A Moment Frozen in Time
This hallway is part of a museum and, as you stand there, you are surrounded by four unfinished pieces of stone. It is as if time itself has been frozen. An artist was working but stopped in the middle of his work, leaving four pieces of marble. The edges are rough. The stone is misshapen.
These rocks look like they have been cut from the quarry and dragged to this place. And yet, emerging from these blocks of stone are the beginnings of figures. Some have no faces. Others are missing arms, hands, feet.
Yet you can clearly see the beginning of four figures. They are slaves. Prisoners.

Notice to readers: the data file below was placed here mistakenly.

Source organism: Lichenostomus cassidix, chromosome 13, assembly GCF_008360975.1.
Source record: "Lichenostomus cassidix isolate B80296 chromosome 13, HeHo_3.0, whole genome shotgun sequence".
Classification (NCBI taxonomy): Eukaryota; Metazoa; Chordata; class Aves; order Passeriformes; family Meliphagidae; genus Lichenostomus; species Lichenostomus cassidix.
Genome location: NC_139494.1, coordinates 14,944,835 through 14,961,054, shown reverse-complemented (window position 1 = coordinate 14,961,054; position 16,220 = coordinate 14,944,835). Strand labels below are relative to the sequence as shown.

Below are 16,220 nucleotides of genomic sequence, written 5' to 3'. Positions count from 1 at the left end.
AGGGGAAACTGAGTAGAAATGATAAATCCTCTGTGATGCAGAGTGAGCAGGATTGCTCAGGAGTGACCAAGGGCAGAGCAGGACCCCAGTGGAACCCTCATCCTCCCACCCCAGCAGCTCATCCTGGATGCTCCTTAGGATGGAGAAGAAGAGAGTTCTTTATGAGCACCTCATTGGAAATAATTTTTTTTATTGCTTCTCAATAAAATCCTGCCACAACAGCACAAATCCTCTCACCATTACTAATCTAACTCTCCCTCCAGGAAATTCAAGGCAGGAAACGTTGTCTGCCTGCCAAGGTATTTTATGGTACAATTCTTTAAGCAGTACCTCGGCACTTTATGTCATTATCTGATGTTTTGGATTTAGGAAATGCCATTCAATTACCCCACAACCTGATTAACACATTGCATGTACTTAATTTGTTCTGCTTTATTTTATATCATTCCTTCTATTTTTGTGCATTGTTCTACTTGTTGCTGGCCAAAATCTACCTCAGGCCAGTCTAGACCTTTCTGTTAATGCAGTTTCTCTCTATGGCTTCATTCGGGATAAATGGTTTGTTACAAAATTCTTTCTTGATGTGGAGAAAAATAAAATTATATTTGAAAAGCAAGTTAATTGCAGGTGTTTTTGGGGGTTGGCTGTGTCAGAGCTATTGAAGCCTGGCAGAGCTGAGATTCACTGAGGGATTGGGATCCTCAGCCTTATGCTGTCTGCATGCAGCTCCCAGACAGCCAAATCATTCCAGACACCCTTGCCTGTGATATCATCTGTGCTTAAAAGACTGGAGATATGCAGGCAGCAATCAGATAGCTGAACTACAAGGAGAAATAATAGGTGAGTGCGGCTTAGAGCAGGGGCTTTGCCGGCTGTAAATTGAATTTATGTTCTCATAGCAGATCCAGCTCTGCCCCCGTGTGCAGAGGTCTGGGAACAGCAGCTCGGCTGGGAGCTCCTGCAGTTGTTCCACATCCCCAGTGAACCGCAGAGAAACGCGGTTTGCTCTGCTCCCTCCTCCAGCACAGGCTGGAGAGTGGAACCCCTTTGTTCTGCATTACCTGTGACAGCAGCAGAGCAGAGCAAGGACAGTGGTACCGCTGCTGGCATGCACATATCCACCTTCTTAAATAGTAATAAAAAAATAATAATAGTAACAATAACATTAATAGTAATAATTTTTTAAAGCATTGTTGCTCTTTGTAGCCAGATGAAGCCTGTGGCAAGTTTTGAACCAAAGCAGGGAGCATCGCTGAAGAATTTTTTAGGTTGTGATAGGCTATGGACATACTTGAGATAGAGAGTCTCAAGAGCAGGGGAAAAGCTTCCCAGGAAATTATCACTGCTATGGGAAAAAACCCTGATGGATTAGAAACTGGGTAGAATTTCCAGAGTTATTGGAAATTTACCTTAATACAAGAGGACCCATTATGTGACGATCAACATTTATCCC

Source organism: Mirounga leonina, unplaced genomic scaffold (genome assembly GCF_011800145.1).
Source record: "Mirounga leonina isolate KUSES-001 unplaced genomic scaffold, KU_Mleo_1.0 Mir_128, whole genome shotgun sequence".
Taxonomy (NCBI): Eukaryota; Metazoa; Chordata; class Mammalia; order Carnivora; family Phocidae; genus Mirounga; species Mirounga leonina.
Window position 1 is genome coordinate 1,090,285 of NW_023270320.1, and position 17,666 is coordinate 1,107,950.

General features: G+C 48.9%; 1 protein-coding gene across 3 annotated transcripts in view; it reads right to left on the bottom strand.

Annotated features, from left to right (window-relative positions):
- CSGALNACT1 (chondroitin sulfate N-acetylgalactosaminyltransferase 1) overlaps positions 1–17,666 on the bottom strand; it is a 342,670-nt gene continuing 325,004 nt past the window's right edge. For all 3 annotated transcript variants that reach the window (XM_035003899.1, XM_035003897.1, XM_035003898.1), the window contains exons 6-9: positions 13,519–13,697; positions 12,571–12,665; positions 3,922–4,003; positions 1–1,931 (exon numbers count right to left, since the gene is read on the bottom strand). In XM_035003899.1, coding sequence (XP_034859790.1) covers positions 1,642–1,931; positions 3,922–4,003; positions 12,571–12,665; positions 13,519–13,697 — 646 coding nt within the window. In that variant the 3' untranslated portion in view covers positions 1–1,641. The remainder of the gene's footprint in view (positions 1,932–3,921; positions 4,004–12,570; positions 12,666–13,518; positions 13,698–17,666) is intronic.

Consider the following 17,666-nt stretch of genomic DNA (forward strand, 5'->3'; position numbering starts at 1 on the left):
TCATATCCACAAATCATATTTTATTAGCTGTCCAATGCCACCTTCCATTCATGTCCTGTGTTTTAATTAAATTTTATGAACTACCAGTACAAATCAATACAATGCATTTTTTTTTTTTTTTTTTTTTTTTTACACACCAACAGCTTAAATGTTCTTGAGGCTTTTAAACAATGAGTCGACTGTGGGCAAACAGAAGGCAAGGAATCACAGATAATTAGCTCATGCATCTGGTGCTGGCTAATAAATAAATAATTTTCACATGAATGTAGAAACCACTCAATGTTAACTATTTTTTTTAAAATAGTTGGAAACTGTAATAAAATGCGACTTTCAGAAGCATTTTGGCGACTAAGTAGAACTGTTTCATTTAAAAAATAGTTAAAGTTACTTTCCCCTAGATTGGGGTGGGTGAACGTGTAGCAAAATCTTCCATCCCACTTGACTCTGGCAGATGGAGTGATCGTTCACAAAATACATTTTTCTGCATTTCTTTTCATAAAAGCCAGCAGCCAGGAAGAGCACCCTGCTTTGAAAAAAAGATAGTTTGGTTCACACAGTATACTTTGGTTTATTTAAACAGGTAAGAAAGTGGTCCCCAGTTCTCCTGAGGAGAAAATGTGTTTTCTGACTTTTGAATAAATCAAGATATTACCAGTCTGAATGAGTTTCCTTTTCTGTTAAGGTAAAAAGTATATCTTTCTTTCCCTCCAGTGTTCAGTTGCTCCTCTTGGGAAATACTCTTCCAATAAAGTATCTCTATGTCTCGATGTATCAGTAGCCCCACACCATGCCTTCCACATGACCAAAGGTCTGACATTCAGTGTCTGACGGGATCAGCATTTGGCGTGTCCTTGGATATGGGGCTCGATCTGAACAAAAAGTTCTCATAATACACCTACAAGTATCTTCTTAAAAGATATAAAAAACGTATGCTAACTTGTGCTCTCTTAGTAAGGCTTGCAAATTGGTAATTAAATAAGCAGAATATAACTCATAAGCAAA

Begun by Michelangelo but never finished. His work has been frozen in time. What they once were, rough blocks of marble, is gone. What they will be, beautiful sculptures, is not yet here.
Instead, we stand here in the hallway in the midst of an awkward moment. The past is gone and yet not gone. The future is here and yet not here. We can see the future, slowly taking shape, and yet the past is painfully with us, as figures appear before us locked in the stone.
In our text this morning, Paul invites us into a hallway like this.